Brook Blair walks down Sherwood Street on Missoula’s Westside pointing out the houses with young families. He and his wife, Molly, are about to have their second child, so Blair knows what to look for: dump trucks, forts and what Blair calls the “plastic explosion” of toys scattered across the yard.
“House right there is expecting a child,” he says, nodding his head. He indicates another. “One-year-old.” And another. “Two-year-old.”
This is a walk-to-school route, he says. There’s a park and an elementary school down the street. You can see the Bitterroot Gymnastic Studio from Blair’s porch. Around a corner, there’s a daycare center. “There’s five or six kids on that block,” he says. “Kids everywhere.”
There’s also the Victory House for Men, situated at the end of Sherwood Street, next to the Ceretana building. It’s a flat-front stucco house painted drab blue, quiet and unassuming. But it’s become a growing concern of neighborhood parents like Blair. Three of the 12 Victory House residents are registered sex offenders, and neighbors aren’t comfortable with the group home’s location and lack of supervision. The situation came to a head last month when the city negotiated an agreement that would prevent the Victory House from taking in more sex offenders, and ensured the three living there now would be out within a year.
Dan Lester says he created the Victory House because convicted violent and sex offenders, drug addicts and alcoholics deserve a second chance when they exit the state penal system. He offers them support, mostly through faith.
“Our idea was to take people that really wanted to change their lives and wanted to have a closer walk with Jesus,” Lester says. “That’s the number one thing we ask before anybody comes over to the house is ‘Do you truly want a closer walk with the lord Jesus’ … It’s my firm belief that that’s what’s going to cure people.”
Lester is a co-founder of the 3:16 Mission and former owner of the Toole Avenue Food Market. He opened the Victory House more than three years ago as a faith-based residence for up to 12 men. Residents at the Victory House lead a structured life under a signed contract. They live by a zero tolerance policy, pay $200 a month for rent and food, and attend three mandatory Bible classes every weekday. Lester maintains each is accountable to the others. Most have monthly meetings with parole officers, some with outside counselors as well. If you break the rules, you get the boot.
But enforced curfews do little to soothe neighbors. Brad Hash lives two doors down from the Victory House, and he and his wife are expecting their first child in December. The more he’s learned about the facility since moving into the neighborhood in June 2006, the more concerned he’s become.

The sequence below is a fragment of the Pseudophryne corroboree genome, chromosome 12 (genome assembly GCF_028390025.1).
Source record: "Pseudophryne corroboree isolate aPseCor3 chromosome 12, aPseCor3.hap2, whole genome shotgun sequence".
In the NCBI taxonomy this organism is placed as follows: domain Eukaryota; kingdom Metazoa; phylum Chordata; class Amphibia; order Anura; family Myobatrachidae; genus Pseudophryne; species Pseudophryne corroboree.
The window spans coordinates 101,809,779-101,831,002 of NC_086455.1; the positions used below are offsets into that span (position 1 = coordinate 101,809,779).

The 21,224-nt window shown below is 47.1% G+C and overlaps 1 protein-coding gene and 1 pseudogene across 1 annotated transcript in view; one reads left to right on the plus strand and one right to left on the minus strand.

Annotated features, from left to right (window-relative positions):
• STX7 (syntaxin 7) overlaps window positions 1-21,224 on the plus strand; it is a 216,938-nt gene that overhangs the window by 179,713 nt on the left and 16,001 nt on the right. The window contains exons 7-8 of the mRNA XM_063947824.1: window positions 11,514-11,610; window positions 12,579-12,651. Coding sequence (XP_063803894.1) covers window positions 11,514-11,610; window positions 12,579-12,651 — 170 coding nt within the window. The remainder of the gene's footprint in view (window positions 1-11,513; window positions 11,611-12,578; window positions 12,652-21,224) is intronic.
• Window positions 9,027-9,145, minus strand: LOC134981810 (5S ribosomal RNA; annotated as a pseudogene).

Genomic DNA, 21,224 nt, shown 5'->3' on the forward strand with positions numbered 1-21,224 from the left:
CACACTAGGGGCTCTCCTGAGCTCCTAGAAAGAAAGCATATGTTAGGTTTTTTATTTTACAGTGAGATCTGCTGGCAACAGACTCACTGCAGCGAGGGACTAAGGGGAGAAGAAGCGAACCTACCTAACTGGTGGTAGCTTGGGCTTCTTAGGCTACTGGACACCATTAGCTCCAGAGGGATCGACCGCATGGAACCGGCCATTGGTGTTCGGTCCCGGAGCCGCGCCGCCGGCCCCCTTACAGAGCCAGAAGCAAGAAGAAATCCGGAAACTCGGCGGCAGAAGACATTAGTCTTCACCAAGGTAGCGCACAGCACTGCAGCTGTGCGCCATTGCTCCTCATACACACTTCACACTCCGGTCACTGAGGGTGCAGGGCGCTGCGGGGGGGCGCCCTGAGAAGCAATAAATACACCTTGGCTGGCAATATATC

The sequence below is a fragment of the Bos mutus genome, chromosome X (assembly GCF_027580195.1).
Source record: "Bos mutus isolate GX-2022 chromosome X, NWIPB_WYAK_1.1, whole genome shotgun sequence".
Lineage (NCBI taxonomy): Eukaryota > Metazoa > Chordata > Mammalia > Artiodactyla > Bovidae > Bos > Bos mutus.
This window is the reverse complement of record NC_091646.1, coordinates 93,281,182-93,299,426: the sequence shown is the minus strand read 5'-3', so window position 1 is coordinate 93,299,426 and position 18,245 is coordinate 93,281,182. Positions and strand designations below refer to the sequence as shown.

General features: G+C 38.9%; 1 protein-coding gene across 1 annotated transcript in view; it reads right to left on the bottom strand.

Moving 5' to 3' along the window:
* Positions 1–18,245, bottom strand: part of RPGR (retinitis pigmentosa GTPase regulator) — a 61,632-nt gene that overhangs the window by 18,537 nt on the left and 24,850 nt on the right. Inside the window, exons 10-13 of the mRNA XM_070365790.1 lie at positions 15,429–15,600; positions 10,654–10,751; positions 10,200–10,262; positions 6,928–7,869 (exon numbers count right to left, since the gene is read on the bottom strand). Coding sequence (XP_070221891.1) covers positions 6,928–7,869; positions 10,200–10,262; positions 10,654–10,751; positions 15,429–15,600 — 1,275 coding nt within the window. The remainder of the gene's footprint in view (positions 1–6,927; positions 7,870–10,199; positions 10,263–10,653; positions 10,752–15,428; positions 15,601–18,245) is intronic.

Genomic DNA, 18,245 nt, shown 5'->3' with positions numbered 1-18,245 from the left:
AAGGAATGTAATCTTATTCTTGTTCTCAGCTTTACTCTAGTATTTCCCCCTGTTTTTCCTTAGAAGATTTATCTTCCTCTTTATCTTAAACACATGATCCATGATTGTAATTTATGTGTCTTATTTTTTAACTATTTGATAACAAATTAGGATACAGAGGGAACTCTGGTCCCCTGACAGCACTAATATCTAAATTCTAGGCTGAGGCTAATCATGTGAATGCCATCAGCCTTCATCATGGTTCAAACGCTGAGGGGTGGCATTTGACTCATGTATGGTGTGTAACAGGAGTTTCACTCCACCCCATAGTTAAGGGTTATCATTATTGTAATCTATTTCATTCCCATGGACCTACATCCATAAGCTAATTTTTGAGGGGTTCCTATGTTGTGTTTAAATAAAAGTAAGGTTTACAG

“If it’s just housing alcoholics, you don’t want to set it right next to a 24-hour bar,” Hash says. “You don’t want to put the candy right out in front of the child and expect them not to be tempted.”
Lester says Victory House has responded to the neighborhood’s concerns. When Blair said he was worried about residents hanging out on the front stoop and smoking, Lester moved them into the backyard.
“We want to be good neighbors,” Lester says. “My goodness, I can understand people’s concern, but what’s the alternative? Everybody says, ‘Well, you’re doing good work but don’t do it in my neighborhood.’ But it has to be done in somebody’s neighborhood.”
The house on Sherwood was the only sure bet for Lester and his partners, Steve Moon and Don Godbey. Property owner Bear Stauss gave the group a 90-day trial and afterwards offered them a three-year lease. Stauss renewed the lease for three more years last month.
“He was kind enough to give these guys a chance, to give them a chance with their lives,” Lester says. “That’s why we ended up there, because the owner gave us a chance.”
None of the neighbors argue against the need to give these men a second chance—they’re simply concerned about the home’s proximity to so many children.
“The idea has value, and I’m all in support of these types of facilities if there are mechanisms in place to ensure community safety,” Hash says. But he feels the Victory House has fallen short of that, “considering the location of that facility within a neighborhood of families and couples.”
The neighborhood’s concerns eventually reached the City Council and, later, landed with Detective Jamie Merifield. She says she’s been aware of the Victory House for some time, but has only had personal contact with Lester since mid-March. At that time, Lester met with Stauss, Merifield and neighbors to negotiate a resolution.
“It was pretty heated,” Merifield says. “It was difficult. I think people are frustrated, feeling like they’re not being heard.”
Law enforcement views the agreement as a possible setback. Merifield, herself a parent, says the Victory House residents in question are the three most monitored individuals on the sex offender registry. Having them in such a structured residence reduces the risk of an incident.
“What I tried to express to the neighbors is if these people weren’t allowed to live in the Victory House, they’d be homeless,” Merifield says. “And a homeless sex offender is much more difficult to supervise.”
The point that tight supervision would quickly land any of the men back in jail following an incident gained no traction with Blair. He remains uneasy that, at least for the next year, three sex offenders will reside near his home.
“My attitude is,” he says, “if that one screw-up is my child, how am I supposed to take comfort in the fact that that guy’s going back to jail?”